Why people leave jobs (and why I’ve been lucky).

I’m not the first to say it, but here goes. People leave jobs because of bosses. Sure, pay, work environment, and challenging work are often relevant factors but relationships are key to job satisfaction. Florida State University’s College of Business partnered in a study that showed that 40% of us work for bad bosses. This study offered plenty of proof for me.

All in all, I’ve been lucky and I’ve been grateful about that lately. Here are some of the most memorable quotes from some of my all-time favorite bosses:

“It’s a long distance race. We can’t accomplish everything this week.”
(This was said to help me fit into the bureaucracy, it didn’t take and helped me figure out I needed to move on.)

“Don’t get into a pissing match with a skunk.”
(This is good advice I’ve blogged about before and tried to follow.)

“When traveling for business, always stay in a hotel with a bar.”
(Said by a boss who cared about me as a person. And, up there as one of the top quotes ever from a boss.)

“That’s a big, black mark next to your name, Susan Evans.”
(Said to tease me about my perfectionist tendencies. Yeah, that one didn’t take either.)

“Would it be a burden for you to stop at La Tienda this weekend?”
(Just when I thought a boss was asking me to do an errand, I found out it was a stop I needed to make to pick up a birthday present he’d ordered for me.)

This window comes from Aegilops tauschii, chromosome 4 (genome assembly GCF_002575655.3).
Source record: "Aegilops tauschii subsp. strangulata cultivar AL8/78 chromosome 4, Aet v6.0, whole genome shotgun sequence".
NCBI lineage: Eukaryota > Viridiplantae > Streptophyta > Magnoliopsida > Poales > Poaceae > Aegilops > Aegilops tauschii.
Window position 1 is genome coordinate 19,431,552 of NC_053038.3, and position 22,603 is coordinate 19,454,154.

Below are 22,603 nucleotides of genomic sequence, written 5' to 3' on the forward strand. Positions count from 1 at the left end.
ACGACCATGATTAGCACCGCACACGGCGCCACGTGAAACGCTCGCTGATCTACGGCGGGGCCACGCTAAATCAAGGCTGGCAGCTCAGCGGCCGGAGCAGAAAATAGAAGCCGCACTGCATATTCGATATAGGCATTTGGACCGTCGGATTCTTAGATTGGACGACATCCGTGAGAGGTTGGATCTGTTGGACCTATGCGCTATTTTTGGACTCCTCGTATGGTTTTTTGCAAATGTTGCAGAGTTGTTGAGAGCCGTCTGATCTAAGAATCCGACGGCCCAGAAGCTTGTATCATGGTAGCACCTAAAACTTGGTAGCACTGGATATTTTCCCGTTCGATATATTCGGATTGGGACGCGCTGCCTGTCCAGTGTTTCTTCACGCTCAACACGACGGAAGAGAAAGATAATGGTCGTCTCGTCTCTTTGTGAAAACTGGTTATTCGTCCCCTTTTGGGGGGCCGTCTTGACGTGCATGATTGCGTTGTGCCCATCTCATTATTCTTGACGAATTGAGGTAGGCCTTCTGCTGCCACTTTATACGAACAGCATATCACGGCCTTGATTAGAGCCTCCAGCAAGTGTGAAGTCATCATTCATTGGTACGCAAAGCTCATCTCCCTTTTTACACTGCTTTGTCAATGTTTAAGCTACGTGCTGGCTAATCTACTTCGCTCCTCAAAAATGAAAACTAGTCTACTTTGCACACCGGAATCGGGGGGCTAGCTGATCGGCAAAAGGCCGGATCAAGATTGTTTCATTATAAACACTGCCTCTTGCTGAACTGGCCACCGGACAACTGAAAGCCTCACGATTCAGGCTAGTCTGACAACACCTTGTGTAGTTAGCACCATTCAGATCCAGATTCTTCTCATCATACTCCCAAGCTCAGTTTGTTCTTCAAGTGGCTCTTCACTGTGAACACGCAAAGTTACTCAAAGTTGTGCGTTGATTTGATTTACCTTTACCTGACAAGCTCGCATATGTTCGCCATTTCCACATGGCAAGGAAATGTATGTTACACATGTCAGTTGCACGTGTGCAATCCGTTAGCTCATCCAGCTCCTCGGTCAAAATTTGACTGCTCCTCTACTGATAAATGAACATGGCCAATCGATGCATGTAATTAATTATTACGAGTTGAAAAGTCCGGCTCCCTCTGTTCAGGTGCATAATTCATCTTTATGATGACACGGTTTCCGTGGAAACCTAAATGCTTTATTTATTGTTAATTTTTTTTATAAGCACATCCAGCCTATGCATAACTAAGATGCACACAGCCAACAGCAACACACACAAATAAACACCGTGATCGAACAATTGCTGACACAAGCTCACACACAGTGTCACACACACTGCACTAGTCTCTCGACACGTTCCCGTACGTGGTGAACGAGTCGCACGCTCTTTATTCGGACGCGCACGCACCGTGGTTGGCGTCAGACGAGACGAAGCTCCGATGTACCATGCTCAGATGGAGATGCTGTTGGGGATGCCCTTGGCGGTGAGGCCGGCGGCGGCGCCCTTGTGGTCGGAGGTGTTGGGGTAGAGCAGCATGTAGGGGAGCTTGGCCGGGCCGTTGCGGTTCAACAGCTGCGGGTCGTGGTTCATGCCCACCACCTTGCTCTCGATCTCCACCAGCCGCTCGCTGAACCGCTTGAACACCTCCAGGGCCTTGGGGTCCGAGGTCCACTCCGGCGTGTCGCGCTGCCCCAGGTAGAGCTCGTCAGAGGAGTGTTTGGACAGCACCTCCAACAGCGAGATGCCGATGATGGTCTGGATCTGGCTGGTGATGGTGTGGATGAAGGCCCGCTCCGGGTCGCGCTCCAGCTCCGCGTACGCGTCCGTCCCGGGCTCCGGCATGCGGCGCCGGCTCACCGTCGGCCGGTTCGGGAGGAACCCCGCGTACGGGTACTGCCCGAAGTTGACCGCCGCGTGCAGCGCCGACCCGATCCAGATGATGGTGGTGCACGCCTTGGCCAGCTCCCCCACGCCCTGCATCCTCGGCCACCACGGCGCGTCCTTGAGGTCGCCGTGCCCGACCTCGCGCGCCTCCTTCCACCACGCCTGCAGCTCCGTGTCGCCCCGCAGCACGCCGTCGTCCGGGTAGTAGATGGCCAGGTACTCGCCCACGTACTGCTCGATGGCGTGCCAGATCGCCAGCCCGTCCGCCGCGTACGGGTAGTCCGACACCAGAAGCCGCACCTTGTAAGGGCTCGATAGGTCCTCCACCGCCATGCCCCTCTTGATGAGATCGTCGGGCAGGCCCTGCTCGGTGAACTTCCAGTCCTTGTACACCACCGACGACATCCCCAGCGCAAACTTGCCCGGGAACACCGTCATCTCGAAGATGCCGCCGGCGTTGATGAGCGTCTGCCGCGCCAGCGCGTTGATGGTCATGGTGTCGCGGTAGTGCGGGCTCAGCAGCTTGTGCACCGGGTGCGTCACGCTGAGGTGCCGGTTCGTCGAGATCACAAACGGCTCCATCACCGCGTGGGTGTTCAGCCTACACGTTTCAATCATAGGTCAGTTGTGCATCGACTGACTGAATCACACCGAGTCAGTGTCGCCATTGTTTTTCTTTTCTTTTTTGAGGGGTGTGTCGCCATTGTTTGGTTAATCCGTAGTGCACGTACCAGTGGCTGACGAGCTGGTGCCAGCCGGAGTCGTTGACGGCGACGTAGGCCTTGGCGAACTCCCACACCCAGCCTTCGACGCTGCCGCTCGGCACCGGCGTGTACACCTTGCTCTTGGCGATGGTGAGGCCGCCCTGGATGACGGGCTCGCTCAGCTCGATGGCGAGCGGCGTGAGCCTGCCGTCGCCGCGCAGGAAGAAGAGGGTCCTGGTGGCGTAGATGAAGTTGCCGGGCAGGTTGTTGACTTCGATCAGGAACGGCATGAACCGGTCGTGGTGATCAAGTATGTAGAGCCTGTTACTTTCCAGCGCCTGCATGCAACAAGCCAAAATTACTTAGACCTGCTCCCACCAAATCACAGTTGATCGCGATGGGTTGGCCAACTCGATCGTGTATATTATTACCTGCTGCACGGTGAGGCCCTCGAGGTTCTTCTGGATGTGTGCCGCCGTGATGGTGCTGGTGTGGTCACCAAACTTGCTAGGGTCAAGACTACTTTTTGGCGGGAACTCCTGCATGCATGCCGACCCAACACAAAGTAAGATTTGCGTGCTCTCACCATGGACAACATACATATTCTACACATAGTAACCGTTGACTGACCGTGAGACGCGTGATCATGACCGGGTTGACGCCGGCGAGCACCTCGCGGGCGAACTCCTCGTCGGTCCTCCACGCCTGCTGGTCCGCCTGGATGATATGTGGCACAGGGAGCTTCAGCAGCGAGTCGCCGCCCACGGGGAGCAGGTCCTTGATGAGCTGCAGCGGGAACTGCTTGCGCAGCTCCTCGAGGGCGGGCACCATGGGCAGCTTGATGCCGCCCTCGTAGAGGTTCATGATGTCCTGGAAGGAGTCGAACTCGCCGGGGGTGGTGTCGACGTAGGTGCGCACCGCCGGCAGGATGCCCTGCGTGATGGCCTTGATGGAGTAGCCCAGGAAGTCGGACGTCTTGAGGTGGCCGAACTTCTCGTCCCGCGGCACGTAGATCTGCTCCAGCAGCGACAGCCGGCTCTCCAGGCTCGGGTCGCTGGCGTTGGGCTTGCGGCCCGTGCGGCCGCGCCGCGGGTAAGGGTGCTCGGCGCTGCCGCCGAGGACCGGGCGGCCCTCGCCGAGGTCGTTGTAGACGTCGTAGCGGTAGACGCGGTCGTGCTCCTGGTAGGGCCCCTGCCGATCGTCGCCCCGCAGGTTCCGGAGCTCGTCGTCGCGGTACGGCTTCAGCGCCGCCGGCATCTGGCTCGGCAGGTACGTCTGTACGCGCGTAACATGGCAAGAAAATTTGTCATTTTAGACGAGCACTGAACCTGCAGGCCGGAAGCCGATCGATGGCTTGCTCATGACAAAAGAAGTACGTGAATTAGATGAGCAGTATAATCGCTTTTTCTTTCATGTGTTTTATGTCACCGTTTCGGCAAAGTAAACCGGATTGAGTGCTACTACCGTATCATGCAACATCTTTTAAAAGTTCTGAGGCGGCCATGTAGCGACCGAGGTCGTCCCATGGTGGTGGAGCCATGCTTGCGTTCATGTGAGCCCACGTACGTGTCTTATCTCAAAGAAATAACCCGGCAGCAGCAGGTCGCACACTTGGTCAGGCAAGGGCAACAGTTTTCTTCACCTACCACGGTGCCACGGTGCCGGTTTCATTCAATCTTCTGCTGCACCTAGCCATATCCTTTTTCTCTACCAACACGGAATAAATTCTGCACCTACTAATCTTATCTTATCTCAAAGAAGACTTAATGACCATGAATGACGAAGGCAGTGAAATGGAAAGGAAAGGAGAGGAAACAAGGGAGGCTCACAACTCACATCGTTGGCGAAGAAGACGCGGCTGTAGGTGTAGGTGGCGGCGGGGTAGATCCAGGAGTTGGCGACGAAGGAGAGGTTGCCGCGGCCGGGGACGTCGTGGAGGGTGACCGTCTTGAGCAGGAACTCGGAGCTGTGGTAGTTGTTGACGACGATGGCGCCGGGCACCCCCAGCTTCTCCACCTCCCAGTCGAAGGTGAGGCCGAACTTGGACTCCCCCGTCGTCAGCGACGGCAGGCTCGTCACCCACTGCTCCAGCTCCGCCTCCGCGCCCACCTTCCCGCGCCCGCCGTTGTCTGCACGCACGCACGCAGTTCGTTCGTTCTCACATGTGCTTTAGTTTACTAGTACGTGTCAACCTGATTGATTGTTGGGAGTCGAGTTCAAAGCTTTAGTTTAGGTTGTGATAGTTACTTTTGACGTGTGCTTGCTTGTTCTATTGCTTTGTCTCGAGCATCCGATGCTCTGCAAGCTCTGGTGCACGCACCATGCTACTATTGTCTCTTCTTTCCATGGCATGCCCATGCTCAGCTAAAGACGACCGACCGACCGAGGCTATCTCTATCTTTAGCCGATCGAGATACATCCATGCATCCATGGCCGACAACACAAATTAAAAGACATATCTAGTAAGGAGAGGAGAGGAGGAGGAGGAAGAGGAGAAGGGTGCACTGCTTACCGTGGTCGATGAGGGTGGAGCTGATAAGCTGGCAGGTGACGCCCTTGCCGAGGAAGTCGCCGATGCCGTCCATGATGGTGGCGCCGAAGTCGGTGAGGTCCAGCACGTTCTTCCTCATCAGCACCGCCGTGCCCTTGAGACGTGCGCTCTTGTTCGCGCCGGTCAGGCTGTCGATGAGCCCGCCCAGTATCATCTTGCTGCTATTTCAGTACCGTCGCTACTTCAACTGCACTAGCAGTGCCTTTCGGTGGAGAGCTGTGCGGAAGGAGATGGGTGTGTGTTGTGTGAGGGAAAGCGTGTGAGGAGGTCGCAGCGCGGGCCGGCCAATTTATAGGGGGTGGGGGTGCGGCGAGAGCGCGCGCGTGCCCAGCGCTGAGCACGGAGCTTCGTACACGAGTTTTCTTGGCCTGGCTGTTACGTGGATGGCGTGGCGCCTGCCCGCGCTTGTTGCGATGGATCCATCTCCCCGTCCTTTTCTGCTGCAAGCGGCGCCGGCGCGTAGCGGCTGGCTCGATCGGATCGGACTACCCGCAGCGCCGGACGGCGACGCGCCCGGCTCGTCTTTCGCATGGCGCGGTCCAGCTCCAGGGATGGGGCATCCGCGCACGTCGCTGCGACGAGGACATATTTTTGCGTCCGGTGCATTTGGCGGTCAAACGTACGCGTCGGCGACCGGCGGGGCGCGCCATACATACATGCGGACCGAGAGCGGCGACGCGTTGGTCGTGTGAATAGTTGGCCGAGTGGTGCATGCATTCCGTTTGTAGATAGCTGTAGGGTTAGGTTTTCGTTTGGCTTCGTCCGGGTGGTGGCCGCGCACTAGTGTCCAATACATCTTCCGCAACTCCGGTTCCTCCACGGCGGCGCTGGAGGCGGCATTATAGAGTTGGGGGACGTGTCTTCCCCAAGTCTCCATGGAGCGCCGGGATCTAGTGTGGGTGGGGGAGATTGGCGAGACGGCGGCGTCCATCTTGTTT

I’ve worked for a while. There were some horrible bosses along the way. Stay tuned for tomorrow’s post with quotes I didn’t enjoy nearly as much.

One final thought. In the category of my favorite quotes from someone who worked for me, this is a good one, “I saw Horrible Bosses this weekend. It was hysterical. By the way, I didn’t recognize you in any of the characters.”

Published by susantevans

Talker | Writer | Reader

7 thoughts on “Why people leave jobs (and why I’ve been lucky).

  1. Good thought here – I think being a good boss comes down to a few simple things. The people who work for you want to know that you understand and you care. You need to be open, honest, and transparent. People won’t always agree with you but they will respect you. Finally you need to show you are interested in their growth – that can mean professional development, opportunities for new assignments, or sometimes just asking their take on a difficult issue.

  2. Yep, you’ve got that right. It takes time to be a good boss, but it’s what we’re paid to do and the work we do collectively on our teams is better as a result. And, at the end of the day, that’s what we all should be striving for: exceptional work!

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